In Agile Software development, a user story is the artifact that specifies the software need to fulfill a very specific business goal or benefit.
Some authors say (and I subscribe) that a user story is the promise to allow a future conversation between the development team and the Product Owner. To me, the story text that is written on cards is less important than the conversation the user story allows to have.
“Working software over comprehensive documentation”from agile manifest
A user story should be concise but not vague with the purpose of transmitting the business needs correctly. And should always be clear and complete in a non-technical language, to be understandable for all parties, It needs to be sufficient enough so that:
In essence, the question is: How can we allow good communication between all parties to get a shared understanding of what is required?
There are some basic ideas worth keeping in mind
1. Balance: Please, avoid stories with too little or too much detail. In my experience, bringing a story into a sprint before it is sufficiently understood, will result in many open issues. On the other hand, trying to add every little detail to a story will result in delays adding the story to the sprint backlog.
2. Product planning: In an agile framework the planned work is the heart of an iteration, well defined and organized user stories work as a good tool to have visibility of the opportunities and challenges within the project to facilitate the decision of which stories should be included.
3. Estimation: Planning and estimating software is one of the most complicated tasks I have faced. Well defined user stories, with a clear scope, are key elements in the process to estimate the effort needed to accomplish the required work.
Well structured user stories usually include the following three sections:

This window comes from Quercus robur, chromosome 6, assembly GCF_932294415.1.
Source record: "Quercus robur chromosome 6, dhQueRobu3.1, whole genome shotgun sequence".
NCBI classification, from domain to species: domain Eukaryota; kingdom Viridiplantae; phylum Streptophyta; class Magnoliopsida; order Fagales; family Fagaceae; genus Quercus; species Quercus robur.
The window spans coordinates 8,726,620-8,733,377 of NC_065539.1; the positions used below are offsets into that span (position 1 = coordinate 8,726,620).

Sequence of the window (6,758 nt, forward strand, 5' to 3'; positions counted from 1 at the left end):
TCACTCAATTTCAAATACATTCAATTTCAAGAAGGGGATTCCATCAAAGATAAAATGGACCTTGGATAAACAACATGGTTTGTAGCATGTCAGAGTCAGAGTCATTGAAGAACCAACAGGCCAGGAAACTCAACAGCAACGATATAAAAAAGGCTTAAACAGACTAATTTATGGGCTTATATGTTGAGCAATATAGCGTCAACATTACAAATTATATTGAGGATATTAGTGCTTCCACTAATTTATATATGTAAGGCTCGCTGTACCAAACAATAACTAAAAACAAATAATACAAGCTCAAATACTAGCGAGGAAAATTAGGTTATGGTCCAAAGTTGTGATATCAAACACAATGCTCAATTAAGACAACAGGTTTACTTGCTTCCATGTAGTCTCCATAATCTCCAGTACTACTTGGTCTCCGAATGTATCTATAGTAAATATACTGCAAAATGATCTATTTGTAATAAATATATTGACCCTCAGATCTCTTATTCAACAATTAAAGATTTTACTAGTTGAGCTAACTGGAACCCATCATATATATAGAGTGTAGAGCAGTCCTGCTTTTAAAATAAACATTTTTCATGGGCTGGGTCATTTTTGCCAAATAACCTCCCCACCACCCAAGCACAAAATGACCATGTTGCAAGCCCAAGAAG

An usual template of a card could be: As a <Role/(who?)> I want <Goal/(what?)> So that <Benefit/(why?)>.
A good characteristic in a good user story is that it should follow the INVEST acronym. My recommendation about it, do not see the INVEST acronym as rule but as a useful set of principles for creating user stories. All in all, a story should be: Independent, Negotiable, Valuable, Estimable, Small, Testable.
In my opinion and from my experience in agile frameworks, good user stories are key part of the success of a project and succeeding on writing user stories requires a balance between knowledge and practice as what is required is going to depend on many variables.
User stories are good artifacts to encourage yourself to dice in the process to get better understanding and create good documentation for your project. Remember, you need to have a clear understanding of your story before you finish it not before you start it.
To make a point on this idea, I would like to use a quote that came to my mind as I was writing this, and I reckon fits perfectly:
“Those who are in love with practice without knowledge are like the sailor who gets into a ship without rudder or compass and who never can be certain whether he is going. Practice must always be founded on sound theory, and to this perspective is the guide and the gateway and without this nothing can be done well in the matter of drawing.
The painter who draws merely by practice and by eye, without any reason, is like a mirror which copies everything placed in the front of it without being conscious of their existence.“
Leonardo da Vinci.From the book The Notebooks of Leonardo Da Vinci, Volumen1